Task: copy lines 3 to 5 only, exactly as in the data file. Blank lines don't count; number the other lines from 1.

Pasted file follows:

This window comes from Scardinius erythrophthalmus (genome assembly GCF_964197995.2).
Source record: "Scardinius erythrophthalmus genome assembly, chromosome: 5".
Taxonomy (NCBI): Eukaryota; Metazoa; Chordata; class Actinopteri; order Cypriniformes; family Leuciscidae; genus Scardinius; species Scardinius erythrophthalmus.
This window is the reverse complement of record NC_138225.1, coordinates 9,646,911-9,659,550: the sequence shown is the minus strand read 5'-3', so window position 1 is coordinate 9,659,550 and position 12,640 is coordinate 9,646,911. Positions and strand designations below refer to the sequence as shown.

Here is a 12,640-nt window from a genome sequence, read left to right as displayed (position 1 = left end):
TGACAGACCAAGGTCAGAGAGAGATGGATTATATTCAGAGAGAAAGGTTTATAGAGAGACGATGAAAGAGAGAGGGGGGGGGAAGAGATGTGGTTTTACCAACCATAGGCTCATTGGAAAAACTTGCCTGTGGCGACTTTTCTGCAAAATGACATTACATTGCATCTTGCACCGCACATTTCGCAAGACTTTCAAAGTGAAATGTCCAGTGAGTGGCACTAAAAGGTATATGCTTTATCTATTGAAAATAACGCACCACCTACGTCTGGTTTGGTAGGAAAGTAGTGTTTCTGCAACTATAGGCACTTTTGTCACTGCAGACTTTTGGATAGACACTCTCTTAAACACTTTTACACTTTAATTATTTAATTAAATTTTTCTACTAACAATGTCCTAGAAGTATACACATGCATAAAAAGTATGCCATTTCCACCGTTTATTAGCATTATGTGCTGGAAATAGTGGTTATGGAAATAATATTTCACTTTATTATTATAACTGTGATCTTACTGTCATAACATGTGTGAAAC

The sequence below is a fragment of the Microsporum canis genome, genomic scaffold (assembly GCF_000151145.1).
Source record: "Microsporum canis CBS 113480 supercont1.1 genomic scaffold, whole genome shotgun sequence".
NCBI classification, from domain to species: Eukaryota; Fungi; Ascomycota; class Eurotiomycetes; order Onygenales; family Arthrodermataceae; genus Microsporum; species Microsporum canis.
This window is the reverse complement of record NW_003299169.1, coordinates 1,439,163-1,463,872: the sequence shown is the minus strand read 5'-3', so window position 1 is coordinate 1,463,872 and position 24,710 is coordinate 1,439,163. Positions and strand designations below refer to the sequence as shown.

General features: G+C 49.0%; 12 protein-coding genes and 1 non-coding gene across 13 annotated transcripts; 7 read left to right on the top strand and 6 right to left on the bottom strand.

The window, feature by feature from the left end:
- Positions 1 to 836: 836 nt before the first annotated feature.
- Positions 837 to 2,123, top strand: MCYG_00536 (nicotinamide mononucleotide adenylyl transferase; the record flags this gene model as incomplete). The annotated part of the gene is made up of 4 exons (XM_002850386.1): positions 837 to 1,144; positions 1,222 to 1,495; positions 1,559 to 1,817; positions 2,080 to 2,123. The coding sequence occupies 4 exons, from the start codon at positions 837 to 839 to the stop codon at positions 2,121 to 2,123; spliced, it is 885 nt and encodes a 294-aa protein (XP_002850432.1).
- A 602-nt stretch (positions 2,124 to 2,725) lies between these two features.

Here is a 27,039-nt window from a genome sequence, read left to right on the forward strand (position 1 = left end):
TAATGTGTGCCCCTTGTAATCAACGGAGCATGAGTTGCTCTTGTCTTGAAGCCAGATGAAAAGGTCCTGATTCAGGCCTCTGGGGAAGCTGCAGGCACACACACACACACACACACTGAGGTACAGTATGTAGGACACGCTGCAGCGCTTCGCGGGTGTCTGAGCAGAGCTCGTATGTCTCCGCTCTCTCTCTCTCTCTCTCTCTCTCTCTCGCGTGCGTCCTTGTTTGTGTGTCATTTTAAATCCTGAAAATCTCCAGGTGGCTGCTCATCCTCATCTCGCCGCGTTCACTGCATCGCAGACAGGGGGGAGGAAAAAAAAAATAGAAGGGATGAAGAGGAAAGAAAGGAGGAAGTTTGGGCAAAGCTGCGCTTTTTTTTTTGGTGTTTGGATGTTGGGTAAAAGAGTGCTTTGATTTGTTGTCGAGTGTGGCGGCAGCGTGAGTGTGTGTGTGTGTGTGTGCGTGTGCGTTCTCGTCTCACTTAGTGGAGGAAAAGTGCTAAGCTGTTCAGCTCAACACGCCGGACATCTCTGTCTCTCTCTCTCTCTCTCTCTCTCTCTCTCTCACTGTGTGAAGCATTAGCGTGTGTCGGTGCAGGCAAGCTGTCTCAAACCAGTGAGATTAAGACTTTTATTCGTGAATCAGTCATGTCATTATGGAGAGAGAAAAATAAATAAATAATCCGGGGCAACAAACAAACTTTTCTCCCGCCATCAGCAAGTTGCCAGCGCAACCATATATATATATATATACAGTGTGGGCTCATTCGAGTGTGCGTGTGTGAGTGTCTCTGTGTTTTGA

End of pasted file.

Taxonomy (NCBI): Eukaryota; Metazoa; Chordata; class Actinopteri; order Cypriniformes; family Leuciscidae; genus Scardinius; species Scardinius erythrophthalmus.
This window is the reverse complement of record NC_138225.1, coordinates 9,646,911-9,659,550: the sequence shown is the minus strand read 5'-3', so window position 1 is coordinate 9,659,550 and position 12,640 is coordinate 9,646,911. Positions and strand designations below refer to the sequence as shown.

Here is a 12,640-nt window from a genome sequence, read left to right as displayed (position 1 = left end):